Likewise, a 2003 study in the International Journal of Information Management reported that the average person checks email once every five minutes. Even more, after checking email, it takes a little over a minute to resume the previous task. And as we’ve written before, most of us disconnect from email for only two hours a day, at most.
What Multitasking Does to the Brain
When you have a task to do, your brain’s prefrontal cortex hops into action. It coordinates the left and right sides of the brain with other neurological processes to create the needed focus. When you attempt to do several tasks at the same time, the prefrontal cortex splits up the tasks between the right and left hemispheres. It takes a minute for the brain to recover enough to coordinate the two hemispheres so that complete focus can resume, as noted above in the description of what happens after checking email. Experts call this lost time the “switching cost.” Studies show that the switching cost can lead workers to lose up to 40 percent of their productivity.
Cognitive Effects of Multitasking
According to Dr. Nass, who wrote The Man Who Lied to His Laptop, “The research is almost unanimous, which is very rare in social science, and it says that people who chronically multitask show an enormous range of deficits. They’re basically terrible at all sorts of cognitive tasks, including multitasking.”
A recent study on multitasking published in the 2018 Proceedings of the National Academy of Sciences reviews 10 years of studies on the effects of multitasking on cognitive performance. The researchers confirmed that heavy multitaskers do indeed perform significantly worse on memory tasks as well as on attention tasks. Dr. Nass says that media multitasking actually changes the brain by training the brain to “focus on irrelevancy. [Multitaskers] just can’t keep on task.” He also says that it’s unknown if the brain that’s been trained to task switch can be trained back to have good focus because it’s too difficult to find subjects willing to give up media for a long enough time to complete clinical studies.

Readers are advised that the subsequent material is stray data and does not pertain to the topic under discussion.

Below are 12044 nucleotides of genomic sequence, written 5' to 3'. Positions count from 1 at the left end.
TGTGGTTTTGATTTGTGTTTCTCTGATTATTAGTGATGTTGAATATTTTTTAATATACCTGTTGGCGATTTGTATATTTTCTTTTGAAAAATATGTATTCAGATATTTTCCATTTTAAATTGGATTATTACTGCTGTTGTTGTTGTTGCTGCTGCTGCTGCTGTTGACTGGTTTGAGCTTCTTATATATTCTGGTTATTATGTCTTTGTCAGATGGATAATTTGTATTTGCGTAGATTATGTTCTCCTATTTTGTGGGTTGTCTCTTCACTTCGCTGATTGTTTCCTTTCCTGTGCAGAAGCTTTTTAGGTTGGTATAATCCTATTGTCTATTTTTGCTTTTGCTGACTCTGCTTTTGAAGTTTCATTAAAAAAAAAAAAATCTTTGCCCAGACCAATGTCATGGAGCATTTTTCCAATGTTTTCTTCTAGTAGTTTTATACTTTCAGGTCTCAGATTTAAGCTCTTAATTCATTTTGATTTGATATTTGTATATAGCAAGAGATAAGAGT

How to Avoid the Negative Effects of Multitasking
The easiest way to prevent brain changes caused by media multitasking is to turn on only one device at a time and shut down extra windows. Other simple changes can make a big difference, too.
- Turn off all notifications, whether they ding, ping, or flash across the screen and do so on all your devices, including your phone.
- Set your timer for 15 or 20 minutes and do only one thing for that entire duration.
- Process your emails in batches so that you spend 20 minutes, for instance, looking at all your emails for the day and then later another 20 minutes responding. Avoid peeking between designated email sessions to check what’s come in.
- If you have writing to do, go somewhere that has no internet connection—or simply turn off your internet connection while working.
- If it’s possible for you, go on a media fast and take note of how you feel and whether you notice differences in your ability to concentrate.
References [ + ]
|1.||↑||Smith, Monica L. A Prehistory of Ordinary People. University of Arizona Press.2010.|
|2.||↑||“The Myth of Multitasking.” 10 May 2013. NPR. 4 September 2019. https://www.npr.org/templates/transcript/transcript.php?storyId=182861382|